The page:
I have undertaken e-learning in some cases but have acquired most of my CPD through local events at low or no cost. Local information technology tuition and a course on preparing to teach in the lifelong learning sector (box) were easy to access, and I learnt much more than I expected from both experiences. The effort of learning while I have been unwell has always proved worthwhile, and the learning process had been extremely beneficial for my wellbeing.

Framework for continuing professional development during a career break

Journal reading

General and specialist medical journals help keep doctors up to date while they are not working. Medical college criteria vary as to whether relevant reading counts towards annual CPD totals, but even if it doesn’t boost your hours the benefits of the reading will be far greater than just reducing your guilt inducing stack of unread journals. The cost of a journal subscription may be lower if your income is reduced. The BMA, for instance, has a salary link scheme offering reduced fees for those on lower incomes.[4]

Internal teaching sessions

Employed doctors on long term leave may be permitted to attend teaching at their place of work. This also has the invaluable added benefit of social contact with colleagues.

Deaneries

Local deaneries provide excellent training courses that are frequently cheap or free. It is worth asking if it would be possible to attend such courses while you are not working.

E-learning

The medical royal colleges often provide free e-learning modules for members via their websites. The Royal College of General Practitioners has some excellent modules on topics, for example, “Identification and brief advice for alcohol,” which are widely applicable to any doctor and are free to anyone.[5]

Conferences and courses

For conferences and courses, medical colleges may be willing to extend their retired doctor concessionary fee to doctors on a career break. This can dramatically reduce costs.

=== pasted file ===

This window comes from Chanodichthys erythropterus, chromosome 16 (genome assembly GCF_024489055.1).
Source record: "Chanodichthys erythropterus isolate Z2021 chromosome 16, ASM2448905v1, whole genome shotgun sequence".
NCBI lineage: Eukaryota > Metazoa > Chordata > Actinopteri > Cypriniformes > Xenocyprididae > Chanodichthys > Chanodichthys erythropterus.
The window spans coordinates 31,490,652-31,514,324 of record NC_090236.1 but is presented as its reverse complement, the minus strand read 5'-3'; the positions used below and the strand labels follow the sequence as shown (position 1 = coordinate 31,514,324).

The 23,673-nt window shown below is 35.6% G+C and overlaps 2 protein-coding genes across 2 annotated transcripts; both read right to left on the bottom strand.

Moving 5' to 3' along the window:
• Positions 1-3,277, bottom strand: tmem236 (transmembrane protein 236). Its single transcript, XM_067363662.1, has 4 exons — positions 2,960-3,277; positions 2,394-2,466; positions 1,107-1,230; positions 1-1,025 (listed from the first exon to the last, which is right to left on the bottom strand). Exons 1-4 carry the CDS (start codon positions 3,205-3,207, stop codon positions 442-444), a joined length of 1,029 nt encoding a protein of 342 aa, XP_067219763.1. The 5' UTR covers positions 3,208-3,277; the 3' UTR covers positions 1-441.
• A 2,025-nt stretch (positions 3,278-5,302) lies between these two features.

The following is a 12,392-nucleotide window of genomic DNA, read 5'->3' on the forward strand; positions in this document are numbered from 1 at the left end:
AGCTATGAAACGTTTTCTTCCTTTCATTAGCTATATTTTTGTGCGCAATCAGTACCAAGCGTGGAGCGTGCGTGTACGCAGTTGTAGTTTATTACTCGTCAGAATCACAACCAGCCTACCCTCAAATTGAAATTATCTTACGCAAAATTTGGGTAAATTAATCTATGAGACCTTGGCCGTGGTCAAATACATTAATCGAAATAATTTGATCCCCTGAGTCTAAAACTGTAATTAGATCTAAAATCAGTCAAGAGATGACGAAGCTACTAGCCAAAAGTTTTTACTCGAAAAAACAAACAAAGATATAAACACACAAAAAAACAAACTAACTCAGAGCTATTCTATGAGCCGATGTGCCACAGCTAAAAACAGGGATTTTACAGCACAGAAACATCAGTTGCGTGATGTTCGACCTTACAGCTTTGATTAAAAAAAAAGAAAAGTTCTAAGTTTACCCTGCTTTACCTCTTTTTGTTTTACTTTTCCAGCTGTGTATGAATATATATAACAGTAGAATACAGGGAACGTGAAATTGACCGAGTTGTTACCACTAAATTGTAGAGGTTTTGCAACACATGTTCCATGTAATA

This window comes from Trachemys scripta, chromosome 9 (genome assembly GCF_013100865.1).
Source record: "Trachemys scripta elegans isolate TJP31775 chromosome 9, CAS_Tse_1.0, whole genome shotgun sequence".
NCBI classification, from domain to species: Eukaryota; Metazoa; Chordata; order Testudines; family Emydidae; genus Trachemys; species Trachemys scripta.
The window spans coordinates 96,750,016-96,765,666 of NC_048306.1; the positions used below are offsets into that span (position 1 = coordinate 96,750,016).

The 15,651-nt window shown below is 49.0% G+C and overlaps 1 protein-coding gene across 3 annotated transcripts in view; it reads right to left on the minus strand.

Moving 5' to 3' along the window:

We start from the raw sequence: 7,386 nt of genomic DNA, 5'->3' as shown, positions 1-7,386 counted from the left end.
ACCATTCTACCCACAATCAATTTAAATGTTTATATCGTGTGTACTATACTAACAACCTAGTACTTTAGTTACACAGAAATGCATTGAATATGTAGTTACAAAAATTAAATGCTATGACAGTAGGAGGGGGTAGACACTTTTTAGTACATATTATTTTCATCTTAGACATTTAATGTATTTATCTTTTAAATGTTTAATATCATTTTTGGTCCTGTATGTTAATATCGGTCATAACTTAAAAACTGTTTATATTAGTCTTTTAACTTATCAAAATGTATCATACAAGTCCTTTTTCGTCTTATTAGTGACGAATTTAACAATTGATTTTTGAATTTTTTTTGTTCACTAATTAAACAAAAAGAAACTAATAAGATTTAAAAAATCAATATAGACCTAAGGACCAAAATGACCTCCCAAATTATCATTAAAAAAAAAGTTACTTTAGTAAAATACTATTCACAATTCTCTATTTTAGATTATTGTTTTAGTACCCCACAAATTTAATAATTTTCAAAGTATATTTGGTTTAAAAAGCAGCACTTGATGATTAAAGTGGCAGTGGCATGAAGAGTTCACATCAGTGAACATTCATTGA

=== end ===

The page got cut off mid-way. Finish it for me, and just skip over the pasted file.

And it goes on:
BMJ Learning

The BMJ website ( [Link] ) has over 1000 modules on clinical and relevant non-clinical career development topics. The BMJ portfolio function is also useful for recording CPD generally, not just for BMJ Learning modules. Access to all BMJ Learning modules is free for BMA members, and a large selection of modules is free for casual registered users.

Medical Protection Society

The society offers an excellent series of risk management workshops that are free to members, including those with deferred membership, which is free for people on a career break.[6] The topics covered in these workshops are generic and are likely to be relevant to any specialty, such as “Mastering difficult interactions with patients.” The society also provides e-learning modules that are free for members.

Medical Defence Union

The union provides an e-learning “Medical ethics and law” CPD module, which is accredited by the Royal College of Physicians. It also has a series of workshops on a range of topics relevant to medical practice in general. Members can access the e-learning for free, but a fee is payable for the workshops.[7]

Information technology training

Proficiency in the use of information technology is a vital skill in any modern workplace. One example of relevant training is the European Computer Driving Licence, which is recognised by the NHS as a badge of proficiency in the use of Microsoft Office applications—Word, Excel, and PowerPoint.[8] This qualification counts as 40 hours of CPD and, depending on the provider, may be conveniently completed online at home. Adult education organisations usually offer this type of training at a reasonable cost. In the United Kingdom, recipients of jobseekers’ allowance or employment and support allowance should be able to access free information technology training. Jobcentre Plus offices can also advise on relevant local options.

Preparing to teach in the lifelong learning sector (PTLLS)

This part time course is provided by local colleges of further education in the UK and is the first module of a postgraduate certificate in education in lifelong learning. Most doctors have had little or no training in teaching and the techniques taught in the course are extremely useful for anyone teaching adults in the course of their work.

Competing interests: I declare that that I have read and understood the BMJ Group policy on declaration of interests and I have no relevant interests to declare.

References

  1. National Clinical Assessment Service. Back on track framework for further training. 2012. [Link] .
  2. NHS Northumberland Tyne and Wear. House concern. 2010. [Link] .
  3. BMA. BMA Library. [Link] .
  4. BMA. BMA subscription rates. [Link] .
  5. Royal College of General Practitioners. Online learning environment [Link] .
  6. Medical Protection Society. Courses and workshops. [Link] .
  7. Medical Defence Union. Education and training. [Link] .
  8. Chartered Institute for IT. ECDL. [Link] .

Louise Freeman emergency medicine consultant Morpeth, UK

 louisejfreeman@doctors.org.uk

Cite this as BMJ Careers ; doi: